The honourable member for Lyne said that there is no agreement around which involves an 80-20 split. That is actually technically correct, because the agreement under the memorandum of understanding has an 83-17 split—$2,541 million coming from the federal government and $500 million coming from the state government. That is 83 per cent to 17 per cent.
As the time wore on, there were some more agreements.
In March 2009, the Commonwealth added another $48 million, which you have just heard about.
There was $48 million provided, 100 per cent from the Commonwealth and nought from the New South Wales Labor government.
In May 2009, the Commonwealth provided another $618 million for the Kempsey bypass—nought coming from the New South Wales Labor government.
By that stage the split had got to 86 per cent from the federal government and only 14 per cent from New South Wales—an 86-14 split.
Then there was a new national partnership agreement which incorporated these new figures, and it was signed by Minister Albanese, Minister Campbell and Minister Daley—all Labor ministers.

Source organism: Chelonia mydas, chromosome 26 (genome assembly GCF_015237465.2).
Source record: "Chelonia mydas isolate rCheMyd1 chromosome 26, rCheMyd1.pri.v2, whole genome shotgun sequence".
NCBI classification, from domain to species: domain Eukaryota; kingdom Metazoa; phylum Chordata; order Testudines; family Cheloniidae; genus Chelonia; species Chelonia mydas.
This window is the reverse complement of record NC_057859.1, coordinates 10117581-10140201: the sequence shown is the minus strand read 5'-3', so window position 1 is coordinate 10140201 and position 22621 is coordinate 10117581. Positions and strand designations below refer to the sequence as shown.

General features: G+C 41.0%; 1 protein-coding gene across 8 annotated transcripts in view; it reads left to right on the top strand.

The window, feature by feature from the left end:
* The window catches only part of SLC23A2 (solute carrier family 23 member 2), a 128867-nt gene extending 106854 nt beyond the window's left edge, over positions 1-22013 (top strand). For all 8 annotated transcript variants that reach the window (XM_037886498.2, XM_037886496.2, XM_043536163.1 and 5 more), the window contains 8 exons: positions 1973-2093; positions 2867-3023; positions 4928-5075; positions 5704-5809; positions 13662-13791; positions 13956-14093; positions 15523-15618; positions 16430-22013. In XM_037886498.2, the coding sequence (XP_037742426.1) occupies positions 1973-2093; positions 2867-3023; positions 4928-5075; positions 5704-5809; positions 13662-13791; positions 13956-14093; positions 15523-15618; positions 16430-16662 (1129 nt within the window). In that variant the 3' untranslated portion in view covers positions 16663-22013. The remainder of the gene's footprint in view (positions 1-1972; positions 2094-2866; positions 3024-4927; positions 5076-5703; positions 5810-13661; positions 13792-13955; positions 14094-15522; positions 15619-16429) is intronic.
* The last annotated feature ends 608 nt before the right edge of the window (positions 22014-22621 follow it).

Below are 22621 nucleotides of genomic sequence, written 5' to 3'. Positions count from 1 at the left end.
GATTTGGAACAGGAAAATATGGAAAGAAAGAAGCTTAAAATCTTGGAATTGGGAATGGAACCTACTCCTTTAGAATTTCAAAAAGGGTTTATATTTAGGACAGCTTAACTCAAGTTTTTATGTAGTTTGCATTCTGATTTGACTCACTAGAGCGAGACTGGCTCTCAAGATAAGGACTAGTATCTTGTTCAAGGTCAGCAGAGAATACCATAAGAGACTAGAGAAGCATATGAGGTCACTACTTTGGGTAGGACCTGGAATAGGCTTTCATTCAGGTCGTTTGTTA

They signed up to an 86-14 split.
So every single project on the Pacific Highway when Labor was in government federally and when Labor was in government in New South Wales was on a split of at least 83-17, and in some cases 100-0.
And yet the member for Lyne is in here defending this and trying to blame others.
The numbers, 86 per cent, 87 per cent, clearly demonstrate that Labor had in fact changed the formula and was intending that there be an 80-20 split on this road.
If you want any further evidence of this, just look at the nation building document released in May 2009, where the government proudly announced the new N1, which for the first time included the Pacific Highway.